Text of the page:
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Tape vs Digital - Vinyl vs Digital etc....

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  • Tape vs Digital - Vinyl vs Digital etc....

    I visited a buddy Ken Reily's new studio called Rio Grande Studios down in Albuquerque over the weekend.
    During our conversation Ken said something like "tape sounds great, vinyl doesn't". I agree wholeheartedly.
    Thoughts?


    Rio Grande Studios
    https://www.facebook.com/pages/Rio-G...52809081751415

  • #2
    Vinyl is an intensely flawed playback medium. Anything that starts with the premise that dragging a rock through yards and yards of plastic is going to sound great is facing a seriously uphill battle. Add to that the insane amount of pre-emphasis and de-emphasis, and...well, it's an intensely flawed playback medium. I believe the reason for the "vinyl resurgence" has nothing to do with audio fidelity, but that's a whole other discussion.

    Tape...well, I have a love/hate relationship with it. A perfectly set up, aligned, and biased tape system with Dolby is going to sound really good. When DAT first came out, the reality was that tape could outperform it by any spec you cared to use. The problem is getting a perfectly set up, aligned, and biased tape system with Dolby in the first place. Furthermore, tape deteriorates over time and self-erases on playback; there's nothing you can do about either one.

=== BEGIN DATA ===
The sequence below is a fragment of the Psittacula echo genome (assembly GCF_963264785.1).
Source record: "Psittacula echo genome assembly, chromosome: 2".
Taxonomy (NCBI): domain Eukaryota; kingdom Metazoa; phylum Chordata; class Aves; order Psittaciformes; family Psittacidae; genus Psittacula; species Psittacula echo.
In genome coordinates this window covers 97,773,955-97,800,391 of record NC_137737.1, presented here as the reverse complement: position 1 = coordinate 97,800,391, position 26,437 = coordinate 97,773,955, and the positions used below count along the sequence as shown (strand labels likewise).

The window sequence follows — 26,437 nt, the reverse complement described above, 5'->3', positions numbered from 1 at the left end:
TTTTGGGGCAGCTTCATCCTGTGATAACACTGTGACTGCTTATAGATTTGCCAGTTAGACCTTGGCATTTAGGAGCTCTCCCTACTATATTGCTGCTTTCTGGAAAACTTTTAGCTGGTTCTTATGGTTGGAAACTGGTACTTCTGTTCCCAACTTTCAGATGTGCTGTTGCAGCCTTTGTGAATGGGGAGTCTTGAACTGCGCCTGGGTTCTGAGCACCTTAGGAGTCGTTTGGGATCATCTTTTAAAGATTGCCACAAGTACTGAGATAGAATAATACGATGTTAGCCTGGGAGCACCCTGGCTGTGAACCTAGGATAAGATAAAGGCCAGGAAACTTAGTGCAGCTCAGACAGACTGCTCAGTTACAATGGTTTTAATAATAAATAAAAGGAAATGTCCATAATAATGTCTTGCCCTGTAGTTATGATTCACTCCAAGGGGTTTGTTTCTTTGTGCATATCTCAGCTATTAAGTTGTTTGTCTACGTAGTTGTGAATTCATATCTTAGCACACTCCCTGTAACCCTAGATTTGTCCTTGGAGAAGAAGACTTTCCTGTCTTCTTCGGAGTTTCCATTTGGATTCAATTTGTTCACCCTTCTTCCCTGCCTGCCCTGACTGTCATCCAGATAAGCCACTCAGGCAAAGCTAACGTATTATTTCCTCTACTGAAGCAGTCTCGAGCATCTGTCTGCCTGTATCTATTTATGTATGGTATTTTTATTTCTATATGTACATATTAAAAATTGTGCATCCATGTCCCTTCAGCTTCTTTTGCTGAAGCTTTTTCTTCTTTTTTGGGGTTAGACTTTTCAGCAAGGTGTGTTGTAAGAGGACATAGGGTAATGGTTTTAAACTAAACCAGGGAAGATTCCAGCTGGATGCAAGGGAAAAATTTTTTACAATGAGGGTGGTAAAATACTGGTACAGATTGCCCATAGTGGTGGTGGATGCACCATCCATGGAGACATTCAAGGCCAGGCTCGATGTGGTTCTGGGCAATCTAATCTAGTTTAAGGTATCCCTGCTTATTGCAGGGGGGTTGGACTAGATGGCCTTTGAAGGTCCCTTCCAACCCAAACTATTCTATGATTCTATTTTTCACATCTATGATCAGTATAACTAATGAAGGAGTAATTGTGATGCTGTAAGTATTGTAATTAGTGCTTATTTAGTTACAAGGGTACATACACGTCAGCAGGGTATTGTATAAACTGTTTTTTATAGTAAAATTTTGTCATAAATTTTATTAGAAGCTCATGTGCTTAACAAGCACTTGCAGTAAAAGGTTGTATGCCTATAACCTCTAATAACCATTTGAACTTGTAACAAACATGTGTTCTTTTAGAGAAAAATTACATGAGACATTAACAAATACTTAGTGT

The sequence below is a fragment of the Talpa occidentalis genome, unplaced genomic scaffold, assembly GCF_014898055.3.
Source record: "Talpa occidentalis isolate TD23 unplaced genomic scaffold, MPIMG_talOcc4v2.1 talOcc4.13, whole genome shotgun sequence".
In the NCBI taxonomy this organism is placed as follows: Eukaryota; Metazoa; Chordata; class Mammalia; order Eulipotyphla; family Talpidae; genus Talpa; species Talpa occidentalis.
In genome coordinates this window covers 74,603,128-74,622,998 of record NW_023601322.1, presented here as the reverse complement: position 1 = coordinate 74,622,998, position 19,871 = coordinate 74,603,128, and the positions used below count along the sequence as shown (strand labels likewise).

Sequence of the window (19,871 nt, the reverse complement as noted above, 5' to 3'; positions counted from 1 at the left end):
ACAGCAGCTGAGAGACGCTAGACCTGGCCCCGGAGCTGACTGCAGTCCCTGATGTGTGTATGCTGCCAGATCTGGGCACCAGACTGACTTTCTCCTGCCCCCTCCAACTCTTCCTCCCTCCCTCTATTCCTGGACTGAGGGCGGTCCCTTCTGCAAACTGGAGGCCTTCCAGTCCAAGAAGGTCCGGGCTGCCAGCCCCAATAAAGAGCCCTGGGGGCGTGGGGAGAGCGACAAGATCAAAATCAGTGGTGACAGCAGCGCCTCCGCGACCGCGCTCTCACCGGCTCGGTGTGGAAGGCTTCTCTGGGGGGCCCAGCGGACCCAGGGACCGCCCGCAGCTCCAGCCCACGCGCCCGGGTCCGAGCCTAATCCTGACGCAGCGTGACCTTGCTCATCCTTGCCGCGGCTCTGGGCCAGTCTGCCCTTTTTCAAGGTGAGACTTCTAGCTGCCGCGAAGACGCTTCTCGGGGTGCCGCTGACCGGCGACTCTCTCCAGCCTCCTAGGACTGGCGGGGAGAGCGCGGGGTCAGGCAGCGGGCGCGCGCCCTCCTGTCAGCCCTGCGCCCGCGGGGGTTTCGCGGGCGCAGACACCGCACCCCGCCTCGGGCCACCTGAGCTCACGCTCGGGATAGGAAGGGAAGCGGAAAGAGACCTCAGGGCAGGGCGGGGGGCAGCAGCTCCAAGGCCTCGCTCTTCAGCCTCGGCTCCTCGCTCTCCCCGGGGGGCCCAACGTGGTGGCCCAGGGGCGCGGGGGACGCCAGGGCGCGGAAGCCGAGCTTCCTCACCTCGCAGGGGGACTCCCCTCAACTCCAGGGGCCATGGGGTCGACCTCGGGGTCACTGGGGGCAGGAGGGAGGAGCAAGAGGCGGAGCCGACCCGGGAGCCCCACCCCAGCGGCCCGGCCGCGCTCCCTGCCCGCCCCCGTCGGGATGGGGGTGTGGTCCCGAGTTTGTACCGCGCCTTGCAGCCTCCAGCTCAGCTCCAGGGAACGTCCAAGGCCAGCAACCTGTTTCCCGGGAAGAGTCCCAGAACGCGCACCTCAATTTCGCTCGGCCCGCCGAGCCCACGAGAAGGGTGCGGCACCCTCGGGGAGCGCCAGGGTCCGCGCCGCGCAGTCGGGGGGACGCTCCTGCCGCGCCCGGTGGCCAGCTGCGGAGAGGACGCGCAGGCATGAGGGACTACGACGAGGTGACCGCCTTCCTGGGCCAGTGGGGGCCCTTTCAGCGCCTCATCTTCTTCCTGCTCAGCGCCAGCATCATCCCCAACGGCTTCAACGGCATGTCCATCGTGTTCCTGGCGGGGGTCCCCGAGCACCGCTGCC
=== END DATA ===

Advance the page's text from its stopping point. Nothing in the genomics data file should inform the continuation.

The reality is that tape is a signal processor, and like audio transformers, processes the sound in ways that people find subjectively pleasing. Once I was doing a seminar with Bruce Swedien in Mexico and he talked about capturing sounds on tape, then transferring immediately to digital to preserve the sound quality. I thought that make a let of sense. But, he also said he never used compression...and I pointed out he just said he used tape

    If you analyze how tape processes a signal, it's extraordinarily complex...not unlike tubes. But there's no doubt it's processing the audio. We just happen to like that processing, so it's not surprising to me that your friend Ken likes it better than dragging a rock through yards and yards of plastic.
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